Leadership is more likely to be displayed by â€˜school-boysâ€™ in which the parental environment grants high levels of responsibility and independence (Hoffman et al., 1960), often illustrated by the eldest sibling given responsibility for younger siblings.
A family environment which is risk adverse and which restricts opportunities to experiment commensurate with a childâ€™s maturity, can restrict development and may be exhibited in adults as carelessness, overconfidence and limited social skills that would have otherwise been learnt through experimenting in social situations (Bass, 1990). Jones, quoting Freud, sums up the relational role model thus:
A man who has been the indisputable favorite of his mother keeps for life the feeling of conqueror, that confidence of success that often induces real success.
The influence of parents as role models and the environmental experiences shaping a childâ€™s development appear to provide interesting clues to the early development of leadersâ€™ attitudes and skills within social situations. Certainly the leadership development process may begin at a very early age and the pattern and ability to learn from both relationships and developmental experiences is forged at a time when the effects cannot be easily traced to the causes.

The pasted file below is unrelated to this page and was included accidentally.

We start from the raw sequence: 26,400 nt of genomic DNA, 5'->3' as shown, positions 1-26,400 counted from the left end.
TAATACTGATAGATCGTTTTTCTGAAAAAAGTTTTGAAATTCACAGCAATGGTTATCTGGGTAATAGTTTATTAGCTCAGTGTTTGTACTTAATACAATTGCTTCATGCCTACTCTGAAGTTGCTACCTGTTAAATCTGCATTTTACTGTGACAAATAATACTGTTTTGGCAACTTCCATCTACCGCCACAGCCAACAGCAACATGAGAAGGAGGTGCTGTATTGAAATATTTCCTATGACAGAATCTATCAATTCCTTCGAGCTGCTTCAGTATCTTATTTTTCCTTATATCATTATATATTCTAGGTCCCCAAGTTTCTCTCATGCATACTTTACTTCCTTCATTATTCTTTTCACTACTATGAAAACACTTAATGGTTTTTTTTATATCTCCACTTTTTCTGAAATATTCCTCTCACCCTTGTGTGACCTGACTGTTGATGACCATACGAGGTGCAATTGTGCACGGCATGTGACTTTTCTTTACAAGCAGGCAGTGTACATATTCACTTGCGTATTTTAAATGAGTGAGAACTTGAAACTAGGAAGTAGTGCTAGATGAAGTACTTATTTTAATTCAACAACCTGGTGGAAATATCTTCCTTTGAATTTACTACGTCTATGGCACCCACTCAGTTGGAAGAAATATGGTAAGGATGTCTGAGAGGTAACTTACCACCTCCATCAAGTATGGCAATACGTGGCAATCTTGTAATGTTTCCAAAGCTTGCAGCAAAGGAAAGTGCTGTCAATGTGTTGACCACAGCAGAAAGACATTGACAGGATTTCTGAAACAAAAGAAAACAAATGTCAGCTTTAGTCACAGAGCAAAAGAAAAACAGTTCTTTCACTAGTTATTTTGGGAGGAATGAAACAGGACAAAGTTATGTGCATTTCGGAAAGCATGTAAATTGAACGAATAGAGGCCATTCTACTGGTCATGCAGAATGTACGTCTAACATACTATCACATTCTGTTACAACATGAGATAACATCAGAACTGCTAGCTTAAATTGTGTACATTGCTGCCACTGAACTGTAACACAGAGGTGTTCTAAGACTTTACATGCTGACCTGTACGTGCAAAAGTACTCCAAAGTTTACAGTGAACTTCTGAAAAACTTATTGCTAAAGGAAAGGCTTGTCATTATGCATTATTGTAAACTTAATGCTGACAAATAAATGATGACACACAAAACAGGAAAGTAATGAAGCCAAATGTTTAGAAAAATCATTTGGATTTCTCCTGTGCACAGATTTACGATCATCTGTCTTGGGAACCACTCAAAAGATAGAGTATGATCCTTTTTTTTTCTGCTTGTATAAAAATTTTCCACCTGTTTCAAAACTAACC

What is perhaps most striking is the role of parents in socially constructing implicit theories of leadership in terms of traits, values, skills and attitudes that reflect broad cultural, as well as idiosyncratic, family oriented features.